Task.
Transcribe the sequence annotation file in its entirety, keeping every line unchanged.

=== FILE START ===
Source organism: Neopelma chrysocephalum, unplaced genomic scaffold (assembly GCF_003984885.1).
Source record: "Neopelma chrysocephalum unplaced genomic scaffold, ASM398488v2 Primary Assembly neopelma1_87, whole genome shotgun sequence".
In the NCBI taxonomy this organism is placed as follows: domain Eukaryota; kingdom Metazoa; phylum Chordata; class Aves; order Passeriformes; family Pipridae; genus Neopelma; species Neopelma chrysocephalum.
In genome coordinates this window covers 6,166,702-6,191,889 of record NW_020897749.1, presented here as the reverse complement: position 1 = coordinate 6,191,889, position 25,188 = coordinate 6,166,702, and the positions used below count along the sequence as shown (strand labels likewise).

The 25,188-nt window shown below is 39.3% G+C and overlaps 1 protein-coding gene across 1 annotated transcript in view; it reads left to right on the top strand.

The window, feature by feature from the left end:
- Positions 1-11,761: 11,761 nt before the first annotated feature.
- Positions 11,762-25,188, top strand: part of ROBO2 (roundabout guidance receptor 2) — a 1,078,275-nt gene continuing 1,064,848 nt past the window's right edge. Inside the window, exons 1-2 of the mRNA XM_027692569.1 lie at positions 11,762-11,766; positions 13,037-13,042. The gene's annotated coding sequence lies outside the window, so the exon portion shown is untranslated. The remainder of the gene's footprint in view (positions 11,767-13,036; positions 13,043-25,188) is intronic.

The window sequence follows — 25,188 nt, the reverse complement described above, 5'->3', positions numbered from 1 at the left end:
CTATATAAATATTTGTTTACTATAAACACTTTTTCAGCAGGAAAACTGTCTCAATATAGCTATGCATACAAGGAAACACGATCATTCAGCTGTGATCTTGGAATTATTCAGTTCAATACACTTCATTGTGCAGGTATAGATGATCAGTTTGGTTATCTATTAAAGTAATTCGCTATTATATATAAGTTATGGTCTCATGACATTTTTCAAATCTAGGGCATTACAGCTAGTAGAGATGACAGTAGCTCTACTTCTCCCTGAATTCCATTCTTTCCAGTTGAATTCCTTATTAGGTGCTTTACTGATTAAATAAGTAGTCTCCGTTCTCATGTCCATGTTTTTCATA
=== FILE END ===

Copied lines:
Source organism: Neopelma chrysocephalum, unplaced genomic scaffold (assembly GCF_003984885.1).
Source record: "Neopelma chrysocephalum unplaced genomic scaffold, ASM398488v2 Primary Assembly neopelma1_87, whole genome shotgun sequence".
In the NCBI taxonomy this organism is placed as follows: domain Eukaryota; kingdom Metazoa; phylum Chordata; class Aves; order Passeriformes; family Pipridae; genus Neopelma; species Neopelma chrysocephalum.
In genome coordinates this window covers 6,166,702-6,191,889 of record NW_020897749.1, presented here as the reverse complement: position 1 = coordinate 6,191,889, position 25,188 = coordinate 6,166,702, and the positions used below count along the sequence as shown (strand labels likewise).

The 25,188-nt window shown below is 39.3% G+C and overlaps 1 protein-coding gene across 1 annotated transcript in view; it reads left to right on the top strand.

The window, feature by feature from the left end:
- Positions 1-11,761: 11,761 nt before the first annotated feature.
- Positions 11,762-25,188, top strand: part of ROBO2 (roundabout guidance receptor 2) — a 1,078,275-nt gene continuing 1,064,848 nt past the window's right edge. Inside the window, exons 1-2 of the mRNA XM_027692569.1 lie at positions 11,762-11,766; positions 13,037-13,042. The gene's annotated coding sequence lies outside the window, so the exon portion shown is untranslated. The remainder of the gene's footprint in view (positions 11,767-13,036; positions 13,043-25,188) is intronic.

The window sequence follows — 25,188 nt, the reverse complement described above, 5'->3', positions numbered from 1 at the left end:
CTATATAAATATTTGTTTACTATAAACACTTTTTCAGCAGGAAAACTGTCTCAATATAGCTATGCATACAAGGAAACACGATCATTCAGCTGTGATCTTGGAATTATTCAGTTCAATACACTTCATTGTGCAGGTATAGATGATCAGTTTGGTTATCTATTAAAGTAATTCGCTATTATATATAAGTTATGGTCTCATGACATTTTTCAAATCTAGGGCATTACAGCTAGTAGAGATGACAGTAGCTCTACTTCTCCCTGAATTCCATTCTTTCCAGTTGAATTCCTTATTAGGTGCTTTACTGATTAAATAAGTAGTCTCCGTTCTCATGTCCATGTTTTTCATA